Time to take your pawnbroking profits

Who does well in a downturn? One recession play we’ve mentioned several times in the past is to buy shares in pawnbrokers.

Pawnbrokers offer a quick way of raising cash in a hurry when the bank manager isn’t playing ball, or if your credit card is running out of rope.

The idea is that you take in, say, a valuable watch. The pawnbroker will lend you about half its estimated value, and will charge you interest at around 8% a month. You pay nothing until the loan comes up for repayment – usually six months tops – then you either pay what you owe, or the pawnbroker keeps your watch.

It’s a very profitable business, as Albemarle and Bond (LSE: ABM) confirmed this week. Turnover rose almost 50% in the six months to 3 December – pre-Christmas is always a good time for the industry – while pre-tax profits soared 75%. Meanwhile, the dividend is up 22%.

In addition, City analysts see profits for the year ending June 2010 hitting a record £18m. And the company is planning to double its number of outlets in the next five years. What’s more, it’s found another way of cashing in on the recession: setting up temporary shops using short-term lets in empty retail units. Smart.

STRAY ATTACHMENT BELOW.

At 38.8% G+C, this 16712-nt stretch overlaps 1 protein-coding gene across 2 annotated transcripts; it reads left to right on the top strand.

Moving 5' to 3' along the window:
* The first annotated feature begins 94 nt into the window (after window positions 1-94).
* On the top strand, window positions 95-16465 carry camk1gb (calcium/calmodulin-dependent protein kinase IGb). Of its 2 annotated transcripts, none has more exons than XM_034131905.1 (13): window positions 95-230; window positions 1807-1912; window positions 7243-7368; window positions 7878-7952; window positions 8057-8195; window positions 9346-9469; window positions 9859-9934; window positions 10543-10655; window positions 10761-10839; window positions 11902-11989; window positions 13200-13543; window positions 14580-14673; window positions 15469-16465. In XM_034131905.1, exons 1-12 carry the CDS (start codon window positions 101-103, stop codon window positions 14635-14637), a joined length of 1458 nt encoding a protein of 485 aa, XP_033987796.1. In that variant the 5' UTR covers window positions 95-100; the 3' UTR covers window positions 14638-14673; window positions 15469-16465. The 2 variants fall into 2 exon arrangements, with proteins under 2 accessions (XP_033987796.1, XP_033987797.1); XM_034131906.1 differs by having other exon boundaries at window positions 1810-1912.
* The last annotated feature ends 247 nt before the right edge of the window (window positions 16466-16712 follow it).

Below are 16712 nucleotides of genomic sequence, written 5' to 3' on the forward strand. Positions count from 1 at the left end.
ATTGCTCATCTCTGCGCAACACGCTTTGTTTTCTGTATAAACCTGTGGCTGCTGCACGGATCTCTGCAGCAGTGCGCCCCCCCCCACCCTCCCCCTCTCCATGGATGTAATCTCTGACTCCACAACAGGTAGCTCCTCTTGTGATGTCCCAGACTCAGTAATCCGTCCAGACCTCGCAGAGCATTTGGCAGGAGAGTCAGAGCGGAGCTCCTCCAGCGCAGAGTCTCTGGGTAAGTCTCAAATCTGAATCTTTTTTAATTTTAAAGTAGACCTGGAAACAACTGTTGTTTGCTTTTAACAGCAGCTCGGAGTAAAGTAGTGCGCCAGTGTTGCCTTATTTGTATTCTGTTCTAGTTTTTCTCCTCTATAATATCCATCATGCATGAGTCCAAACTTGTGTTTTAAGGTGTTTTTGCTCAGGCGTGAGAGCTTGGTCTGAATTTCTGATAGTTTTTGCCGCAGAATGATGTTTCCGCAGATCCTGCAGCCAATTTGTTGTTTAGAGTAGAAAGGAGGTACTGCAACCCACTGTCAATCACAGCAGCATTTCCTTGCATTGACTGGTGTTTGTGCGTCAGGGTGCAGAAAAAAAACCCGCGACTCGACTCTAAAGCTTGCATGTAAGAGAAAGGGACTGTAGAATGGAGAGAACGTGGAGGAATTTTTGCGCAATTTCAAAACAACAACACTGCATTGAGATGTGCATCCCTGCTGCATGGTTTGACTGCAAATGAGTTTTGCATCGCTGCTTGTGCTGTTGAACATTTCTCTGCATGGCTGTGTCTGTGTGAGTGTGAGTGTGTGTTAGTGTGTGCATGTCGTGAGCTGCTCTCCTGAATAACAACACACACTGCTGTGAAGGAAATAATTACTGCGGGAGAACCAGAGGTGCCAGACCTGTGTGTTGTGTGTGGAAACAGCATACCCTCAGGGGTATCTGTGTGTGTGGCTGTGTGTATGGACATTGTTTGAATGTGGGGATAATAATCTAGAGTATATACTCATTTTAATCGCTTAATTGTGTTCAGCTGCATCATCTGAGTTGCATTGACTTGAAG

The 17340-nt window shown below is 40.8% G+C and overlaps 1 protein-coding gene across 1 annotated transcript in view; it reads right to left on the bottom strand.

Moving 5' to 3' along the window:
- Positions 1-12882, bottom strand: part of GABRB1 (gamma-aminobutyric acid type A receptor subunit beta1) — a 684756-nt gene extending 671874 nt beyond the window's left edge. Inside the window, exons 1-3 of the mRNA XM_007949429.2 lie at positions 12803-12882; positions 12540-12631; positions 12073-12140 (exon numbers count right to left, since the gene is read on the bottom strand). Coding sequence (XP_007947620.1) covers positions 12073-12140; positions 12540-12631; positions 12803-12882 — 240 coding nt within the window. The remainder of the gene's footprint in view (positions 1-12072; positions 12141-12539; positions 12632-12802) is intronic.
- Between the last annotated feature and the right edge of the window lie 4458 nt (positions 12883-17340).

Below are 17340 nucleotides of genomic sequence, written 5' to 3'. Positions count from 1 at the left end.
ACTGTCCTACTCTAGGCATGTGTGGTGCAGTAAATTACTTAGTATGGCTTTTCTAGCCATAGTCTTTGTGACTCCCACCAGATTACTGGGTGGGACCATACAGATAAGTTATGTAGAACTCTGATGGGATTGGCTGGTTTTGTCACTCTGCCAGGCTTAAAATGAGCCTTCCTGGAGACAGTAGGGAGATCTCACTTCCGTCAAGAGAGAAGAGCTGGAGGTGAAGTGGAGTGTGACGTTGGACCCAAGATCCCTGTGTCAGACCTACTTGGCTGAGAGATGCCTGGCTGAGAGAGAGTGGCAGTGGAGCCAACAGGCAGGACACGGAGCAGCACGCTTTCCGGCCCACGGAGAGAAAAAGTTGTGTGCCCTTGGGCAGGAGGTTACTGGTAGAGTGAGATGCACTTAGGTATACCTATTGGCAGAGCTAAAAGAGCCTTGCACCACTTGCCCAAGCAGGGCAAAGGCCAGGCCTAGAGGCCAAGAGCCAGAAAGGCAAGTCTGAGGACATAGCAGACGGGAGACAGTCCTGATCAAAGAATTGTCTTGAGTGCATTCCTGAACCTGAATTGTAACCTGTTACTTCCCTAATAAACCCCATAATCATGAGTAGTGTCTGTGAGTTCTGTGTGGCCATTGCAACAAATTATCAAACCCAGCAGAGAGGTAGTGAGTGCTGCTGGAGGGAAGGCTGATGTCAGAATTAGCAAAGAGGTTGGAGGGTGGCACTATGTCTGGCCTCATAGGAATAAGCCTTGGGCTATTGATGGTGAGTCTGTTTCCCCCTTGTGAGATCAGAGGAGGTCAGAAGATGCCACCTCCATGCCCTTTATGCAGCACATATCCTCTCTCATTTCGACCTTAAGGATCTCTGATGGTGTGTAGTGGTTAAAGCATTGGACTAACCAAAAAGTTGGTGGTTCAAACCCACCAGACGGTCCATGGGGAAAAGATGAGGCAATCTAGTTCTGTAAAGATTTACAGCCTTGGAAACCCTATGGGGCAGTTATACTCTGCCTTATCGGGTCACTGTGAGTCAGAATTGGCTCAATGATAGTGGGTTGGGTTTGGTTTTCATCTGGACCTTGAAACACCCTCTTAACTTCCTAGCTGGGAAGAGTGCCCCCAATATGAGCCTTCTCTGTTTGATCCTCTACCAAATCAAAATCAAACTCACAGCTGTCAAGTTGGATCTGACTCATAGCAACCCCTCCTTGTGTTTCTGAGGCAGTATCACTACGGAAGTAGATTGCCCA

So surely it’s worth staying on board as an investor?

I’m not so sure. The shares have risen 40% since our tip a year ago. At 274p, on a p/e of 12 for the current year, which analysts see dropping only slightly for the following 12 months, Albemarle isn’t as cheap as it was. And the yield is now only 3.5%.

Yes, the company should keep making more money – we don’t think the economy looks too healthy. But much of that future progress now seems to be factored into the share price. What’s more, as John Stepek explained on Monday, we reckon the stock market rally could soon run out of cash as well.

Given the balance of risks, I’d suggest taking your profits.